I went in the afternoon enjoying the 63 degree temps as I painted. I found a section of the brook to start at and did an 8x10. When I got home I refined the rest of the painting.



An important part of painting outdoors is having one or two locations close by so it makes it easy to visit them often. Luckily I have a few of these parks to paint at.

Another point is to have your outside equipment organized and ready to go. I've learned this the hard way more than once. Its no fun getting to your painting spot and forgetting either  brushes, or paints or panels. After a few times of that I decided to keep the outdoor equipment in one bag and it doesn't leave that bag.
You can see in the picture my outdoor painting stuff organized on the shelf.

On the top shelf is the bag with everything in it, paints brushes, rags, thinner and cigar box easel for 8x10 and smaller panels. On the second shelf is the big paintbox, to the left are 2 tripods, one for the cigar box easel the other for the big paintbox. All those panels on the second shelf are failed paintings that have received two coats of acrylic paint and now are ready for outdoor work.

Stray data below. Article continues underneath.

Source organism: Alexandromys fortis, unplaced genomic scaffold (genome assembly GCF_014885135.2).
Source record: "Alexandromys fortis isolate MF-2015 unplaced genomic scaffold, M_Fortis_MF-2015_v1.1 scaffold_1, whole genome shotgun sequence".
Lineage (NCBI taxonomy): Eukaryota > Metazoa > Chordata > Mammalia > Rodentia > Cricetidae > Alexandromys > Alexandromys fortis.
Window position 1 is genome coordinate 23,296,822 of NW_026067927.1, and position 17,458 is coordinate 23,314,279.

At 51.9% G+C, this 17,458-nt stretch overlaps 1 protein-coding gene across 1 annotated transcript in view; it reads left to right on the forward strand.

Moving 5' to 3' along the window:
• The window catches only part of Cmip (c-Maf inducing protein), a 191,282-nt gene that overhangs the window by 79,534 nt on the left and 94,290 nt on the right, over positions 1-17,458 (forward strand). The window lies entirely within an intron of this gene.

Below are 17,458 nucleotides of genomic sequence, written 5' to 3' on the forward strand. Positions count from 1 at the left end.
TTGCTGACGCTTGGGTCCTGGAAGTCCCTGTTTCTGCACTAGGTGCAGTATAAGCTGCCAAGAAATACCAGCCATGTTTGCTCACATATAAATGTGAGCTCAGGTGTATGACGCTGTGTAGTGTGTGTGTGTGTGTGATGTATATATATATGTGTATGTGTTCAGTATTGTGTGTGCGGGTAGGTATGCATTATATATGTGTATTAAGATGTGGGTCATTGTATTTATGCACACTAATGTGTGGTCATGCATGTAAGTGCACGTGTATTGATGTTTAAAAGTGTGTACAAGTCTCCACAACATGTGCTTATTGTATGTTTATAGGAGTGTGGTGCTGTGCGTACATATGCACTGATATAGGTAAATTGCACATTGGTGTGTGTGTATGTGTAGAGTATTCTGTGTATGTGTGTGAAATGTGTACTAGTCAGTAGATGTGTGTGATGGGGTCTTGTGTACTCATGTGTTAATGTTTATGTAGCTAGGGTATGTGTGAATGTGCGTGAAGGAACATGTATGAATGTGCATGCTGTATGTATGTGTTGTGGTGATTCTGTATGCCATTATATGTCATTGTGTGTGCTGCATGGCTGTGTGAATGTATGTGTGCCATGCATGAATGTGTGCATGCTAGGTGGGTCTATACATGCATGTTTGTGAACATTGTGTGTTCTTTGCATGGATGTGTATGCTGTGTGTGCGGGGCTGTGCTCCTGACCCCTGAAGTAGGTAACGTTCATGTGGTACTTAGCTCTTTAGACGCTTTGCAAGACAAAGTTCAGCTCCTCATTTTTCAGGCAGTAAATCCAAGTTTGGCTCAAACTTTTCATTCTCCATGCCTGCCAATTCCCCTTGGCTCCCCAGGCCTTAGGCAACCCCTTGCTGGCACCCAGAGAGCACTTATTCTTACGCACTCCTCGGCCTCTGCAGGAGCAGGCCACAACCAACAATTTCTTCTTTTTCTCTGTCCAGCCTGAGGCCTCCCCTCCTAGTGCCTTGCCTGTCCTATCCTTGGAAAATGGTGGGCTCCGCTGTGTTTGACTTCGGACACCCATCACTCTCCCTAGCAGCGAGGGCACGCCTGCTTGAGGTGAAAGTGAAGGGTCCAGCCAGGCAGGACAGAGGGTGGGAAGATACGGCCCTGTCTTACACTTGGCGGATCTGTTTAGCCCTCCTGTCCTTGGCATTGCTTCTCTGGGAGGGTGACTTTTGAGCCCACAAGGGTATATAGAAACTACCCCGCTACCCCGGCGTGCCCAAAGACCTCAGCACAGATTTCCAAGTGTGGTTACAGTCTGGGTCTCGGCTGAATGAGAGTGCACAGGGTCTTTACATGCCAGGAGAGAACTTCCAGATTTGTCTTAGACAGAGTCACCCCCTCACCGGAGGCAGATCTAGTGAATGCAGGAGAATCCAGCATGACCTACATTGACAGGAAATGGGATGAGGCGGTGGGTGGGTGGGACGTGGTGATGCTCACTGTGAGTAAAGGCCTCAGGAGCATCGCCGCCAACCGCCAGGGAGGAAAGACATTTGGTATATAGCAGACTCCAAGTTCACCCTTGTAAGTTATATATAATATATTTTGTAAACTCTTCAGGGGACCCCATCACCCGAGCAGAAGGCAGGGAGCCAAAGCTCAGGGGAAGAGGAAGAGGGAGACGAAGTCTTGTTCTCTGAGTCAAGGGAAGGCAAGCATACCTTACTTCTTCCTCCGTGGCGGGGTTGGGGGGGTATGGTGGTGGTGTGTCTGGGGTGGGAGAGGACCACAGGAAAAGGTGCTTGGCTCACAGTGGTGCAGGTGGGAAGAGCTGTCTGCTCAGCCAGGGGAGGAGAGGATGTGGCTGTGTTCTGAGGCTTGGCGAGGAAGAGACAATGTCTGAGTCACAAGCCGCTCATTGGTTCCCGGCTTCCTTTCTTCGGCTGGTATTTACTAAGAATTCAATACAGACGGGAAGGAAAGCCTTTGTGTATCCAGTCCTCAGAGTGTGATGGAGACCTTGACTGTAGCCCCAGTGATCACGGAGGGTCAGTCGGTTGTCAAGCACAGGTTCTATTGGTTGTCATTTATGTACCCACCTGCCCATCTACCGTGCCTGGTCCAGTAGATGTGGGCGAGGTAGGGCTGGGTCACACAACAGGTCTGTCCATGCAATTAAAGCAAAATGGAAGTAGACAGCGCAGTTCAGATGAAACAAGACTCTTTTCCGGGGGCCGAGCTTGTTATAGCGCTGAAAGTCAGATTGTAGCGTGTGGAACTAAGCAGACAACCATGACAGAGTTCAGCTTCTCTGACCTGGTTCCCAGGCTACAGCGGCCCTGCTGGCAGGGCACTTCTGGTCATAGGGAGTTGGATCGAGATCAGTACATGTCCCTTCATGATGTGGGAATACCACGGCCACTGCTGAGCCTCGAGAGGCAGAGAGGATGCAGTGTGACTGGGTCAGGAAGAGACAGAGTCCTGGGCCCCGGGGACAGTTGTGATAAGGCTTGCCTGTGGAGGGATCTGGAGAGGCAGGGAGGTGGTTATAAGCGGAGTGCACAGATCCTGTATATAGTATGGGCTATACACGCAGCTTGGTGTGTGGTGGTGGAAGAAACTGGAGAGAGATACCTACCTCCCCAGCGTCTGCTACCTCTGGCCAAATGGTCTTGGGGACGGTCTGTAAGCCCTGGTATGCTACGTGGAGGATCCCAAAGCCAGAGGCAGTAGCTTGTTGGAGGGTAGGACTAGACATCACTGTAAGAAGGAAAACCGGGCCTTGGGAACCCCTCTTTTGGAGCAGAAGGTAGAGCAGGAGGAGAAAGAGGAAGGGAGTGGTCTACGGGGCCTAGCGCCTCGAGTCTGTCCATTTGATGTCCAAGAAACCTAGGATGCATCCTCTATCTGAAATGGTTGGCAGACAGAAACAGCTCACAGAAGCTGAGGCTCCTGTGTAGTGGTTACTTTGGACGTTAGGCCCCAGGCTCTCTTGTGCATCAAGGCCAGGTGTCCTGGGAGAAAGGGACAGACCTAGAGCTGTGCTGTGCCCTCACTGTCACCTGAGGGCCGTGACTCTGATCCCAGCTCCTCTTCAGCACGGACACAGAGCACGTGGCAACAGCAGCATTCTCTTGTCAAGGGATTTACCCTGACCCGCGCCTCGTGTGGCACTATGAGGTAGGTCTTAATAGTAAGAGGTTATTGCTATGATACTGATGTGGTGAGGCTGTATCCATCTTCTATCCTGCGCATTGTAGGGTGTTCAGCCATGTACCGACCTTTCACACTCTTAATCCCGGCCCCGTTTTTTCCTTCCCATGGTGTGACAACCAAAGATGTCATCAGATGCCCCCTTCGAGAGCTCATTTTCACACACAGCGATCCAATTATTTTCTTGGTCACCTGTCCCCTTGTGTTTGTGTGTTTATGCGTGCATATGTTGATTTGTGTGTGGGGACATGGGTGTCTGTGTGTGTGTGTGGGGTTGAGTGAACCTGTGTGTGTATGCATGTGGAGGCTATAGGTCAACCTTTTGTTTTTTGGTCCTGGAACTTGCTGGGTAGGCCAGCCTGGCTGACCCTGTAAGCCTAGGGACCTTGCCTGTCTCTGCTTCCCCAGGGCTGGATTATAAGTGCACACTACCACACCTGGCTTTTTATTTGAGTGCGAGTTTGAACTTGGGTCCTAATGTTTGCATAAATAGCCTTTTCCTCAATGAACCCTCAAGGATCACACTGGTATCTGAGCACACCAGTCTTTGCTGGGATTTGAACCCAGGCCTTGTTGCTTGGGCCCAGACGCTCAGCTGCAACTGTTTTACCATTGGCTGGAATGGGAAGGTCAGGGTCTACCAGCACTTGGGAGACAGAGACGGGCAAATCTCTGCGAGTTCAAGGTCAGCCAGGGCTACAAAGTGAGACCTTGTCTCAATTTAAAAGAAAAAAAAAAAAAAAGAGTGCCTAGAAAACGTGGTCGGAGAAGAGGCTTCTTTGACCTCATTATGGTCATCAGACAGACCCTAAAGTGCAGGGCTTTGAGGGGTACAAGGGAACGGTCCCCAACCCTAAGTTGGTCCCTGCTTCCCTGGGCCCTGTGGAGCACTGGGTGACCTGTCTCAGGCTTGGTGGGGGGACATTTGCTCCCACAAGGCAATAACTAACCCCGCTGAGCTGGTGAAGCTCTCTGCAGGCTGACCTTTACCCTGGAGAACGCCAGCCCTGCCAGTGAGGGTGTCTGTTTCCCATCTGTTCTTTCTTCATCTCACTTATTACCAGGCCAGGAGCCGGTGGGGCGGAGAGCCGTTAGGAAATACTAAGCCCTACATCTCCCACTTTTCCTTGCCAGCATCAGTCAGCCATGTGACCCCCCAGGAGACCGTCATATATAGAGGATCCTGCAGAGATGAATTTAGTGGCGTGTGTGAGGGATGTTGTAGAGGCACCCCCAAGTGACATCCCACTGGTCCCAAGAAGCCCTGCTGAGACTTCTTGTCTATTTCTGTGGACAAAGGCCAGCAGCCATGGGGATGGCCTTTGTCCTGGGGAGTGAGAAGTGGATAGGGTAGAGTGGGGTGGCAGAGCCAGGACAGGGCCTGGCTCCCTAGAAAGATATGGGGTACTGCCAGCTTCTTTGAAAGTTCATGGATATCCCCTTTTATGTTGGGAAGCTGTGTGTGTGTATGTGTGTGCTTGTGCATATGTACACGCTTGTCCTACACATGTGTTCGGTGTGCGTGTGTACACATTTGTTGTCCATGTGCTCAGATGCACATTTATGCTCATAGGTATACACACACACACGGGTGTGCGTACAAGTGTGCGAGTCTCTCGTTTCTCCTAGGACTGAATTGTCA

The outdoor work is all about practice and learning about outdoor light. The sketches that have enough information in them can be used for studio paintings, and a good example of this are my last two posts where I was able to use the sketches to make studio paintings.
It doesn't work that easy all the time, but when it does it feels great.

Get out and enjoy the outdoors, its a great stress reliever.









Saturday, February 4, 2017

Fall Foliage

Fall Foliage  11x14 oil on wood panel.

I finished this painting recently after about three different sessions on the easel. It usually takes that amount of time to get things adjusted to the way you want them.
One thing I've learned to do is to put the painting away for a while and when you bring it out again the areas that need adjusting stand out clear.
I painted this using a location sketch I did in November as reference.

Tuesday, January 10, 2017

Winter Sketching


A couple of weeks ago a stretch of cold weather had put a layer of ice on the lake.  I went out for a walk with my painting gear, and on days like this (overcast and dreary) I"ll have a little fun and challenge myself to find something interesting to paint.

What interested me was the zig zag pattern of the ice and the reflection of the land on the ice.
I did a small sketch capturing the important facts of the scene.


On days I'll be out sketching at different locations I'll take a couple of 11x14 panels and tape them off into 4 sections as seen above. The two panels fit into the slots on the back of the easel.
From the information I got from the location sketch and things I remember from that day I was able to do this 9x12 acrylic painting.
Thin Ice  9x12  acrylic